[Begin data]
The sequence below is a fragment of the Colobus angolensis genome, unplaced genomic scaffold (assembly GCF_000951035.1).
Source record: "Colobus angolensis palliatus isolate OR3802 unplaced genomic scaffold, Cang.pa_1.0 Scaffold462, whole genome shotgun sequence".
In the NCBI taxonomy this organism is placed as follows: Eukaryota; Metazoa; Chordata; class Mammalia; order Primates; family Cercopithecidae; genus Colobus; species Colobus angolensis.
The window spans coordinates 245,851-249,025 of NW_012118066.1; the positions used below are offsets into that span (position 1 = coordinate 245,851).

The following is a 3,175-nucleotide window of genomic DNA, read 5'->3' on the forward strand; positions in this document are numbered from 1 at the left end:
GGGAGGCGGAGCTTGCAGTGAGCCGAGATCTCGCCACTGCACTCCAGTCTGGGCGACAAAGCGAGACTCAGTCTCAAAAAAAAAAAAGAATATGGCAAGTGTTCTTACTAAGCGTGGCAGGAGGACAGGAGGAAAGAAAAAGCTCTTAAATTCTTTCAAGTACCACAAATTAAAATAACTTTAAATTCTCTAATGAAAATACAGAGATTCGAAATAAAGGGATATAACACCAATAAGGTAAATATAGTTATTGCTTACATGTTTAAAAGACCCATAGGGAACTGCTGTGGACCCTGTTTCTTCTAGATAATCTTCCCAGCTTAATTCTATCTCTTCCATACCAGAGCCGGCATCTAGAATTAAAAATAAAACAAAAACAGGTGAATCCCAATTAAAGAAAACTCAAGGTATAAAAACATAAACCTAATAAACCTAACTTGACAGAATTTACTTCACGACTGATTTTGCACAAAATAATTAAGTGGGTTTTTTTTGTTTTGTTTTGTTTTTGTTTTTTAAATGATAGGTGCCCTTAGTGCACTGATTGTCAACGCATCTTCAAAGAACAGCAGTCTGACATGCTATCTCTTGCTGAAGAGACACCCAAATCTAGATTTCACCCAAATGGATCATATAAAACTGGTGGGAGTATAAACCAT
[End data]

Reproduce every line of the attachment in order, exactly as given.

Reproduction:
The sequence below is a fragment of the Colobus angolensis genome, unplaced genomic scaffold (assembly GCF_000951035.1).
Source record: "Colobus angolensis palliatus isolate OR3802 unplaced genomic scaffold, Cang.pa_1.0 Scaffold462, whole genome shotgun sequence".
In the NCBI taxonomy this organism is placed as follows: Eukaryota; Metazoa; Chordata; class Mammalia; order Primates; family Cercopithecidae; genus Colobus; species Colobus angolensis.
The window spans coordinates 245,851-249,025 of NW_012118066.1; the positions used below are offsets into that span (position 1 = coordinate 245,851).

The following is a 3,175-nucleotide window of genomic DNA, read 5'->3' on the forward strand; positions in this document are numbered from 1 at the left end:
GGGAGGCGGAGCTTGCAGTGAGCCGAGATCTCGCCACTGCACTCCAGTCTGGGCGACAAAGCGAGACTCAGTCTCAAAAAAAAAAAAGAATATGGCAAGTGTTCTTACTAAGCGTGGCAGGAGGACAGGAGGAAAGAAAAAGCTCTTAAATTCTTTCAAGTACCACAAATTAAAATAACTTTAAATTCTCTAATGAAAATACAGAGATTCGAAATAAAGGGATATAACACCAATAAGGTAAATATAGTTATTGCTTACATGTTTAAAAGACCCATAGGGAACTGCTGTGGACCCTGTTTCTTCTAGATAATCTTCCCAGCTTAATTCTATCTCTTCCATACCAGAGCCGGCATCTAGAATTAAAAATAAAACAAAAACAGGTGAATCCCAATTAAAGAAAACTCAAGGTATAAAAACATAAACCTAATAAACCTAACTTGACAGAATTTACTTCACGACTGATTTTGCACAAAATAATTAAGTGGGTTTTTTTTGTTTTGTTTTGTTTTTGTTTTTTAAATGATAGGTGCCCTTAGTGCACTGATTGTCAACGCATCTTCAAAGAACAGCAGTCTGACATGCTATCTCTTGCTGAAGAGACACCCAAATCTAGATTTCACCCAAATGGATCATATAAAACTGGTGGGAGTATAAACCAT